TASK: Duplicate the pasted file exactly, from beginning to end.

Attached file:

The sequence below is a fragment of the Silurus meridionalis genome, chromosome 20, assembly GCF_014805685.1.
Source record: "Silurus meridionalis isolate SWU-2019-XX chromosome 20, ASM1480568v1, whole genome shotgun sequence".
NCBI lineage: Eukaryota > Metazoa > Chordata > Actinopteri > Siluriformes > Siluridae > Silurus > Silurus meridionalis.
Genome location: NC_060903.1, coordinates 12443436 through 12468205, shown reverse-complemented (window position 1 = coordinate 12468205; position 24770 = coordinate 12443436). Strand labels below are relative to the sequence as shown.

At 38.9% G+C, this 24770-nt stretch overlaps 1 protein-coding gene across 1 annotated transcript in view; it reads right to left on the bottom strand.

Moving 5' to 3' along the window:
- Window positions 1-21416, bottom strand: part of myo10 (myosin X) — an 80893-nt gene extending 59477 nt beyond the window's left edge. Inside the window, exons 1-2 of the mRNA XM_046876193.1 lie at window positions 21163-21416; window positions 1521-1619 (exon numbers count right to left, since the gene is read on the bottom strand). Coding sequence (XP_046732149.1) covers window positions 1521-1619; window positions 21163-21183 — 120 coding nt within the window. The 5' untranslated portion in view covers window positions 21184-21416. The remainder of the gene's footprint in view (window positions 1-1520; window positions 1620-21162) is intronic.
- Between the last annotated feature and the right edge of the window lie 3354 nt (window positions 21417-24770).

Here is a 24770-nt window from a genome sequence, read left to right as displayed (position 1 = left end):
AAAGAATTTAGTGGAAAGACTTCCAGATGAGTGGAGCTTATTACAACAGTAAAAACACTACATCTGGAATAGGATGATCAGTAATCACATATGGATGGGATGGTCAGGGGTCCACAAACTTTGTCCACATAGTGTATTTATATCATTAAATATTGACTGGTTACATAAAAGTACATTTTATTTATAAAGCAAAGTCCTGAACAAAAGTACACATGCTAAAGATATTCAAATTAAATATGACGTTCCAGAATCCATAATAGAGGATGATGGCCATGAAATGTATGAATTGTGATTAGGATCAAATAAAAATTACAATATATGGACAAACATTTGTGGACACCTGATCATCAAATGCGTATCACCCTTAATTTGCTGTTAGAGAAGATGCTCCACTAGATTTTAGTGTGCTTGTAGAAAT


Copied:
The sequence below is a fragment of the Silurus meridionalis genome, chromosome 20, assembly GCF_014805685.1.
Source record: "Silurus meridionalis isolate SWU-2019-XX chromosome 20, ASM1480568v1, whole genome shotgun sequence".
NCBI lineage: Eukaryota > Metazoa > Chordata > Actinopteri > Siluriformes > Siluridae > Silurus > Silurus meridionalis.
Genome location: NC_060903.1, coordinates 12443436 through 12468205, shown reverse-complemented (window position 1 = coordinate 12468205; position 24770 = coordinate 12443436). Strand labels below are relative to the sequence as shown.

At 38.9% G+C, this 24770-nt stretch overlaps 1 protein-coding gene across 1 annotated transcript in view; it reads right to left on the bottom strand.

Moving 5' to 3' along the window:
- Window positions 1-21416, bottom strand: part of myo10 (myosin X) — an 80893-nt gene extending 59477 nt beyond the window's left edge. Inside the window, exons 1-2 of the mRNA XM_046876193.1 lie at window positions 21163-21416; window positions 1521-1619 (exon numbers count right to left, since the gene is read on the bottom strand). Coding sequence (XP_046732149.1) covers window positions 1521-1619; window positions 21163-21183 — 120 coding nt within the window. The 5' untranslated portion in view covers window positions 21184-21416. The remainder of the gene's footprint in view (window positions 1-1520; window positions 1620-21162) is intronic.
- Between the last annotated feature and the right edge of the window lie 3354 nt (window positions 21417-24770).

Here is a 24770-nt window from a genome sequence, read left to right as displayed (position 1 = left end):
AAAGAATTTAGTGGAAAGACTTCCAGATGAGTGGAGCTTATTACAACAGTAAAAACACTACATCTGGAATAGGATGATCAGTAATCACATATGGATGGGATGGTCAGGGGTCCACAAACTTTGTCCACATAGTGTATTTATATCATTAAATATTGACTGGTTACATAAAAGTACATTTTATTTATAAAGCAAAGTCCTGAACAAAAGTACACATGCTAAAGATATTCAAATTAAATATGACGTTCCAGAATCCATAATAGAGGATGATGGCCATGAAATGTATGAATTGTGATTAGGATCAAATAAAAATTACAATATATGGACAAACATTTGTGGACACCTGATCATCAAATGCGTATCACCCTTAATTTGCTGTTAGAGAAGATGCTCCACTAGATTTTAGTGTGCTTGTAGAAAT